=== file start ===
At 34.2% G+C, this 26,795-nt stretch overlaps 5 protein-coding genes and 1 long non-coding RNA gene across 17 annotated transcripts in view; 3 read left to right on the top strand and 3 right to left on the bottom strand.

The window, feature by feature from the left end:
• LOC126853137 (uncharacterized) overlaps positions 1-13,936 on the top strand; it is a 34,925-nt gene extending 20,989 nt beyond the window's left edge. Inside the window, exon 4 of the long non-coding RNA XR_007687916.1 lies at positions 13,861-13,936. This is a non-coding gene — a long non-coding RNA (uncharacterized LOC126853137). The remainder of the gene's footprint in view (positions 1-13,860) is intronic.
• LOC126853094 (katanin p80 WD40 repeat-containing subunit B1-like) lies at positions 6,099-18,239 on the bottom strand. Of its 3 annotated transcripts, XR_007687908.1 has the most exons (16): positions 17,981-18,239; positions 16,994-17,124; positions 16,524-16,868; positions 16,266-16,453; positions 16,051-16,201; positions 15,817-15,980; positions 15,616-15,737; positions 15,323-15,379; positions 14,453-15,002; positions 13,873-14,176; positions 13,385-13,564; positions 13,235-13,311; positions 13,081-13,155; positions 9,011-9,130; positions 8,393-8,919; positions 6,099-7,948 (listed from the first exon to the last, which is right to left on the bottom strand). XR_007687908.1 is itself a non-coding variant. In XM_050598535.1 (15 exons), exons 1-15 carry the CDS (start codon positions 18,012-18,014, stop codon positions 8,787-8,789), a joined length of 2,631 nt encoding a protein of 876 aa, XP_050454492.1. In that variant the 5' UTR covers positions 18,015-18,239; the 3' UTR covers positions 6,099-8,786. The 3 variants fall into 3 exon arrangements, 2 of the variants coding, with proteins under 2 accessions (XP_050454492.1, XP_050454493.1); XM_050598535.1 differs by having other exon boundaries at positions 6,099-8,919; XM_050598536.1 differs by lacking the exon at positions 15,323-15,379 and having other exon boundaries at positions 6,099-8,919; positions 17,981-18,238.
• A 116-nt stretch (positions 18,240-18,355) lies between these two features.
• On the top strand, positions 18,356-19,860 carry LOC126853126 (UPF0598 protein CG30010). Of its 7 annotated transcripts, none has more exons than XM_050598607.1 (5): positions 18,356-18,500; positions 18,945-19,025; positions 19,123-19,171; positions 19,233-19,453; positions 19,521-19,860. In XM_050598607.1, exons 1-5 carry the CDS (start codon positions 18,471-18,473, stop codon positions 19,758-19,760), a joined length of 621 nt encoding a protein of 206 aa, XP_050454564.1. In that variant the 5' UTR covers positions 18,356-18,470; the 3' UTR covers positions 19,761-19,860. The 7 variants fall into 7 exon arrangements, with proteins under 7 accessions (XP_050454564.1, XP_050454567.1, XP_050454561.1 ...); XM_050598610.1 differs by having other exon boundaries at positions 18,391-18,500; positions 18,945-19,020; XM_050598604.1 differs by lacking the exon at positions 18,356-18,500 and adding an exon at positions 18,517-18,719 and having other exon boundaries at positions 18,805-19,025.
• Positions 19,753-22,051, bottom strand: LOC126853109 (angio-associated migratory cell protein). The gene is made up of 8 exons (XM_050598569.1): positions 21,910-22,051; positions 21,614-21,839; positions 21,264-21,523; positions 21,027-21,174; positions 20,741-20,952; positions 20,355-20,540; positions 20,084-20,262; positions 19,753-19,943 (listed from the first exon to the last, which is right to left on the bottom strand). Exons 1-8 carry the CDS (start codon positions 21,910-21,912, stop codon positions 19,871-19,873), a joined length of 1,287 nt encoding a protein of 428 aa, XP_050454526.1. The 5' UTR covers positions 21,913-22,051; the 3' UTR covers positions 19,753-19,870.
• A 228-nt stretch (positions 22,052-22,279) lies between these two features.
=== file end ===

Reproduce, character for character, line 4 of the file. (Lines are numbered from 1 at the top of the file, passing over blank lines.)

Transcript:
• LOC126853094 (katanin p80 WD40 repeat-containing subunit B1-like) lies at positions 6,099-18,239 on the bottom strand. Of its 3 annotated transcripts, XR_007687908.1 has the most exons (16): positions 17,981-18,239; positions 16,994-17,124; positions 16,524-16,868; positions 16,266-16,453; positions 16,051-16,201; positions 15,817-15,980; positions 15,616-15,737; positions 15,323-15,379; positions 14,453-15,002; positions 13,873-14,176; positions 13,385-13,564; positions 13,235-13,311; positions 13,081-13,155; positions 9,011-9,130; positions 8,393-8,919; positions 6,099-7,948 (listed from the first exon to the last, which is right to left on the bottom strand). XR_007687908.1 is itself a non-coding variant. In XM_050598535.1 (15 exons), exons 1-15 carry the CDS (start codon positions 18,012-18,014, stop codon positions 8,787-8,789), a joined length of 2,631 nt encoding a protein of 876 aa, XP_050454492.1. In that variant the 5' UTR covers positions 18,015-18,239; the 3' UTR covers positions 6,099-8,786. The 3 variants fall into 3 exon arrangements, 2 of the variants coding, with proteins under 2 accessions (XP_050454492.1, XP_050454493.1); XM_050598535.1 differs by having other exon boundaries at positions 6,099-8,919; XM_050598536.1 differs by lacking the exon at positions 15,323-15,379 and having other exon boundaries at positions 6,099-8,919; positions 17,981-18,238.